When we lose loved ones, we can sometimes find ourselves reflecting on their lives through the artifacts that they’ve left behind—perhaps in the jewelry that they wore, the china that they kept pristine, or the books that they loved. It’s this connection to symbolic objects that inspired designer William Warren to create Shelves of Life—a wooden bookshelf that can be used both in life and in death. According to the British designer, the bookshelves “were part of a series of designs that looked at ways we can promote sentimentality in objects.”
Warren’s designs look beyond the physicality of the furniture and into what emotional connections these household fixtures create within us. When you take this coffin to the grave, you’re not only taking the piece of furniture you lovingly rearranged every few months, but you’re taking with you the thoughts from the books placed on its shelves and the love of the people who were featured in the picture frames that lined the bookcase. “The wood will color, the surfaces will mark and stain, and over the years…the furniture will become a part of you,” the artist
While this particular design series is a few years old, the way it straddles life and death has continued capturing people’s attention. As for more recent projects, Warren has designed all the furniture for the new children’s hospital in Edinburgh. “That was another project where the feel and meaning of furniture played an enhanced role. Catering for the emotional needs of sick kids is a sharp example of when design can reach further than cosmetic style or unfeeling practicality.”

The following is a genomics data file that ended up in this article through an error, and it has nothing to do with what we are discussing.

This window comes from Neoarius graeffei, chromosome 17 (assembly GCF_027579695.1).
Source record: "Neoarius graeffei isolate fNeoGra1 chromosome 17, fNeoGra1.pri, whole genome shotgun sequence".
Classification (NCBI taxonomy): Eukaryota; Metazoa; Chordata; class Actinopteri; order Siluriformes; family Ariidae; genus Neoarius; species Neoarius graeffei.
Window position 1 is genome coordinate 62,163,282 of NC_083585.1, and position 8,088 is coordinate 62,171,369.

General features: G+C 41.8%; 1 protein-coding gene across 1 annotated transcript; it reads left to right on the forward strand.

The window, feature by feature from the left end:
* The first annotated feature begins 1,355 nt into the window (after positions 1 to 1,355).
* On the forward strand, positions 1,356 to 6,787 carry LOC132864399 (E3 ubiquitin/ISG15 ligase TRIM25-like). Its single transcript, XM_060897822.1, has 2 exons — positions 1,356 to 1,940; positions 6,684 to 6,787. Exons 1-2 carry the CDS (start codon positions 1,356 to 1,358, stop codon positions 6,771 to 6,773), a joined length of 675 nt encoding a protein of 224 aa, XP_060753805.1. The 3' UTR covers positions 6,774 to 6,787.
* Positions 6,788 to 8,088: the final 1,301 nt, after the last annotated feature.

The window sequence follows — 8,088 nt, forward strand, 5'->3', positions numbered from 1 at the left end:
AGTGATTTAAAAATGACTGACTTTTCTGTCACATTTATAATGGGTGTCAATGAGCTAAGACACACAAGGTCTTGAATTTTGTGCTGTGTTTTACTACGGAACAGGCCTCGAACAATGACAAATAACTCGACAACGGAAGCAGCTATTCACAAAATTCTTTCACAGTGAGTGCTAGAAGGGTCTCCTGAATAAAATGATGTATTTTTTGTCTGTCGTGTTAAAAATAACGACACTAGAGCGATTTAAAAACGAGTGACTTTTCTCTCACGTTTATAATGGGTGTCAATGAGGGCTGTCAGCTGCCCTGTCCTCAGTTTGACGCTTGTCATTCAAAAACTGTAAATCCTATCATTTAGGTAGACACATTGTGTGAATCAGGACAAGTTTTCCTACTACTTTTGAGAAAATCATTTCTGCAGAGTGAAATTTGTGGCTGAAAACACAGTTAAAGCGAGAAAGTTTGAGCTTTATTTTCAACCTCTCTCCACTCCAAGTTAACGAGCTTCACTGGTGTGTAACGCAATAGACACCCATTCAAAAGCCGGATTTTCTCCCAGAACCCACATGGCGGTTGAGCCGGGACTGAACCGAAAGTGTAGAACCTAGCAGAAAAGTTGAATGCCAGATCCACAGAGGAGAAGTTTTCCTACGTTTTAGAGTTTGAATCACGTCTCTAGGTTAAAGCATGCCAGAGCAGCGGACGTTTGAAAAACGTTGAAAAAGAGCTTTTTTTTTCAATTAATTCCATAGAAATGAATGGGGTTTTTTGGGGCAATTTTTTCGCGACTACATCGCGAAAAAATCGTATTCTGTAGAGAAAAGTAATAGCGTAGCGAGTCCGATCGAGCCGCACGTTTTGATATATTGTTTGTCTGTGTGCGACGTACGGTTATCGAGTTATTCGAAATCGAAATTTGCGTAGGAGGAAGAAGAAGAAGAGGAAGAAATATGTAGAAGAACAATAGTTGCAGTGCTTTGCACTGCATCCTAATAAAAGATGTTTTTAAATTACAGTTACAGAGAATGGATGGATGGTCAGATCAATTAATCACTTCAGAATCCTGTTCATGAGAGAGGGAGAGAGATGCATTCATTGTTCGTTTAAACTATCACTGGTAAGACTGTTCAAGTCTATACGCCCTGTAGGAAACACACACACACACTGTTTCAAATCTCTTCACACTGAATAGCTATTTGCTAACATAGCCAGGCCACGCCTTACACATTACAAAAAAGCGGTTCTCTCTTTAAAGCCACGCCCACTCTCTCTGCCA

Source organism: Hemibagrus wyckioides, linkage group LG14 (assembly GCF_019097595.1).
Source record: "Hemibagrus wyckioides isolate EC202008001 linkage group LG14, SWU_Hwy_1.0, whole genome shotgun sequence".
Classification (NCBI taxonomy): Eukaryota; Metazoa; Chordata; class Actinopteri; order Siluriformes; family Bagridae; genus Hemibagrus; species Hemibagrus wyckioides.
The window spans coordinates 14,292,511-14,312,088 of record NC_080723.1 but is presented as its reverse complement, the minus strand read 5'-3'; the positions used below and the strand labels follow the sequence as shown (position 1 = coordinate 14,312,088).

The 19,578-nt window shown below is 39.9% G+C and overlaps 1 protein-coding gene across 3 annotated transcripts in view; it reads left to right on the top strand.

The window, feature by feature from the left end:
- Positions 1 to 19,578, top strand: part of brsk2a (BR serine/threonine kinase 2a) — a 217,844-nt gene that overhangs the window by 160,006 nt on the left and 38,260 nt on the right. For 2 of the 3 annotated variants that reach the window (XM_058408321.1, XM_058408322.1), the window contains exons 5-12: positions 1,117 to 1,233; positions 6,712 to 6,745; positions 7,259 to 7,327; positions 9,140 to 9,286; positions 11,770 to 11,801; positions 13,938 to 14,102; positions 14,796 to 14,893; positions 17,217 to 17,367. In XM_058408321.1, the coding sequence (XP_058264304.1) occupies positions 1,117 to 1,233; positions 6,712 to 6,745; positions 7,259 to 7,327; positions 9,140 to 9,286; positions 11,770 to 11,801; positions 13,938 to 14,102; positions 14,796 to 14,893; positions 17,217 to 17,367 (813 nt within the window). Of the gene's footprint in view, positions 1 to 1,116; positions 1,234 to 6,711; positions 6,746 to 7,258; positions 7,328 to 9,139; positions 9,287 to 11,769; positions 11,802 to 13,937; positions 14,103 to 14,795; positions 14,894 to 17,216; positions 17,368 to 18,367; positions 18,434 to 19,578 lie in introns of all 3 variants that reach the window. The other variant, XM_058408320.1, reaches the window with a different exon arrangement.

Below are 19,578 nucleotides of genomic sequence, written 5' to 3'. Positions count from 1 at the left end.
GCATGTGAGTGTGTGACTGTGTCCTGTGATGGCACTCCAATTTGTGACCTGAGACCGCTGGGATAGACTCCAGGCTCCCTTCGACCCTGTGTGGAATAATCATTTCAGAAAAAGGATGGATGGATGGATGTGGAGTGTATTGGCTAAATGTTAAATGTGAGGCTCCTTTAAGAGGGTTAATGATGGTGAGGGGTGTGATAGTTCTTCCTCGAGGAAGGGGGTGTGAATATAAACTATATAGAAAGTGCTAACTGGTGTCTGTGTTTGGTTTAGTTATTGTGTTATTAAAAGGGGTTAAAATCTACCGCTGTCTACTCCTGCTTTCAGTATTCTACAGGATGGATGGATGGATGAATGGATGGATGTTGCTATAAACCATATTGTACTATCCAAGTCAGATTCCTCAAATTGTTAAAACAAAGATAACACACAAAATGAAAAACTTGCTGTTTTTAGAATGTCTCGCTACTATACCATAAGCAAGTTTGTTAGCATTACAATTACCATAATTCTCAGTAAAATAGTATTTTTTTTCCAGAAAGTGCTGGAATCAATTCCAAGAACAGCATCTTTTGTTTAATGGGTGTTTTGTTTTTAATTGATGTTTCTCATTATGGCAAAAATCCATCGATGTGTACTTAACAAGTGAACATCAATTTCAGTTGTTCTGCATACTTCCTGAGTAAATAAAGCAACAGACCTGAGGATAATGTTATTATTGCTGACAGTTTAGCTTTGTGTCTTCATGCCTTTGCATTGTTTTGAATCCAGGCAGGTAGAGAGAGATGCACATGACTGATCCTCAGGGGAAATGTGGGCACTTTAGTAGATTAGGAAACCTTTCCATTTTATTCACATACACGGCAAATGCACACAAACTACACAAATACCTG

The designer runs a furniture and product design consultancy in London, but also finds the time to lecture to a variety of universities around the area. You can visit his company’s
William Warren’s Shelves of Life follow you from life into death as they transform from bookshelves into coffins.
If you’re not quite sure how this transformation works, you can check out these helpful guides below.
My Modern Met granted permission to feature photos by William Warren.